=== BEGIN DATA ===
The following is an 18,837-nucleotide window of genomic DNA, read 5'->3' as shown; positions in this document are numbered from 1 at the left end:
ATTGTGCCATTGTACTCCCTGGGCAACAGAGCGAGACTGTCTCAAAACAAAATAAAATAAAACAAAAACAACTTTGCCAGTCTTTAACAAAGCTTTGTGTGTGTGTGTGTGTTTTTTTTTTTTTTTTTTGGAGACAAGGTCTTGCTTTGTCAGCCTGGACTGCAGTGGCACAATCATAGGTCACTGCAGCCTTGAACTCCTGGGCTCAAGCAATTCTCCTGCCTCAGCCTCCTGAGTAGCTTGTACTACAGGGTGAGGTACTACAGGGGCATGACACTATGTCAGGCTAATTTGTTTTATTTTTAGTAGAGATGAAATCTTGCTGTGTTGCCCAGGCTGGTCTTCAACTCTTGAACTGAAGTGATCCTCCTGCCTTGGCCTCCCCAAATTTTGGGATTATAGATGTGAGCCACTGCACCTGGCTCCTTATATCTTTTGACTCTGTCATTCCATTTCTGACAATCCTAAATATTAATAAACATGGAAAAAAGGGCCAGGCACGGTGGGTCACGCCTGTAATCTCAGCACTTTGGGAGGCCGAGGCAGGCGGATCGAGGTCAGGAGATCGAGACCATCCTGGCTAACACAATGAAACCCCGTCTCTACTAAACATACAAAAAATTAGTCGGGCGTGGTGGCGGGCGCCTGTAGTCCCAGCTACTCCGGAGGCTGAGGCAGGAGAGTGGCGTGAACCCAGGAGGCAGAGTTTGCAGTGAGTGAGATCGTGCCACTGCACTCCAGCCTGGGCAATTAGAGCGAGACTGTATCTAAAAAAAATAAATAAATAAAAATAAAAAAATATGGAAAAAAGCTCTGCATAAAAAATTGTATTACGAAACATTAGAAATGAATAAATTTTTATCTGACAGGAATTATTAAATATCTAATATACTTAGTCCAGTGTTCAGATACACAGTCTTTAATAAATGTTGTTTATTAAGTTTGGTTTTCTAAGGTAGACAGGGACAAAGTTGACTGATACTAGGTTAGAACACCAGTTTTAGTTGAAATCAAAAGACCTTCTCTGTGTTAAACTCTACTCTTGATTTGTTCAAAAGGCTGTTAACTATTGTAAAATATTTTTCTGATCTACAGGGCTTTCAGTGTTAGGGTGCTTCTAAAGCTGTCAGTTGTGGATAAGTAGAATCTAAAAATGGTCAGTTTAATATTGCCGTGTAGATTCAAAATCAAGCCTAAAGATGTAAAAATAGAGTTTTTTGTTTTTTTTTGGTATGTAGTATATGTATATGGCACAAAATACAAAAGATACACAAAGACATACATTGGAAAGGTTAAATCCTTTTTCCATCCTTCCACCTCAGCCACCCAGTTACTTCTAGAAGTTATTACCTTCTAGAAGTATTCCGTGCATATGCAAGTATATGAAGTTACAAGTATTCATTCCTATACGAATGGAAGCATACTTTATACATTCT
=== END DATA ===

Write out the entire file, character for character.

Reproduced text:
The following is an 18,837-nucleotide window of genomic DNA, read 5'->3' as shown; positions in this document are numbered from 1 at the left end:
ATTGTGCCATTGTACTCCCTGGGCAACAGAGCGAGACTGTCTCAAAACAAAATAAAATAAAACAAAAACAACTTTGCCAGTCTTTAACAAAGCTTTGTGTGTGTGTGTGTGTTTTTTTTTTTTTTTTTTGGAGACAAGGTCTTGCTTTGTCAGCCTGGACTGCAGTGGCACAATCATAGGTCACTGCAGCCTTGAACTCCTGGGCTCAAGCAATTCTCCTGCCTCAGCCTCCTGAGTAGCTTGTACTACAGGGTGAGGTACTACAGGGGCATGACACTATGTCAGGCTAATTTGTTTTATTTTTAGTAGAGATGAAATCTTGCTGTGTTGCCCAGGCTGGTCTTCAACTCTTGAACTGAAGTGATCCTCCTGCCTTGGCCTCCCCAAATTTTGGGATTATAGATGTGAGCCACTGCACCTGGCTCCTTATATCTTTTGACTCTGTCATTCCATTTCTGACAATCCTAAATATTAATAAACATGGAAAAAAGGGCCAGGCACGGTGGGTCACGCCTGTAATCTCAGCACTTTGGGAGGCCGAGGCAGGCGGATCGAGGTCAGGAGATCGAGACCATCCTGGCTAACACAATGAAACCCCGTCTCTACTAAACATACAAAAAATTAGTCGGGCGTGGTGGCGGGCGCCTGTAGTCCCAGCTACTCCGGAGGCTGAGGCAGGAGAGTGGCGTGAACCCAGGAGGCAGAGTTTGCAGTGAGTGAGATCGTGCCACTGCACTCCAGCCTGGGCAATTAGAGCGAGACTGTATCTAAAAAAAATAAATAAATAAAAATAAAAAAATATGGAAAAAAGCTCTGCATAAAAAATTGTATTACGAAACATTAGAAATGAATAAATTTTTATCTGACAGGAATTATTAAATATCTAATATACTTAGTCCAGTGTTCAGATACACAGTCTTTAATAAATGTTGTTTATTAAGTTTGGTTTTCTAAGGTAGACAGGGACAAAGTTGACTGATACTAGGTTAGAACACCAGTTTTAGTTGAAATCAAAAGACCTTCTCTGTGTTAAACTCTACTCTTGATTTGTTCAAAAGGCTGTTAACTATTGTAAAATATTTTTCTGATCTACAGGGCTTTCAGTGTTAGGGTGCTTCTAAAGCTGTCAGTTGTGGATAAGTAGAATCTAAAAATGGTCAGTTTAATATTGCCGTGTAGATTCAAAATCAAGCCTAAAGATGTAAAAATAGAGTTTTTTGTTTTTTTTTGGTATGTAGTATATGTATATGGCACAAAATACAAAAGATACACAAAGACATACATTGGAAAGGTTAAATCCTTTTTCCATCCTTCCACCTCAGCCACCCAGTTACTTCTAGAAGTTATTACCTTCTAGAAGTATTCCGTGCATATGCAAGTATATGAAGTTACAAGTATTCATTCCTATACGAATGGAAGCATACTTTATACATTCT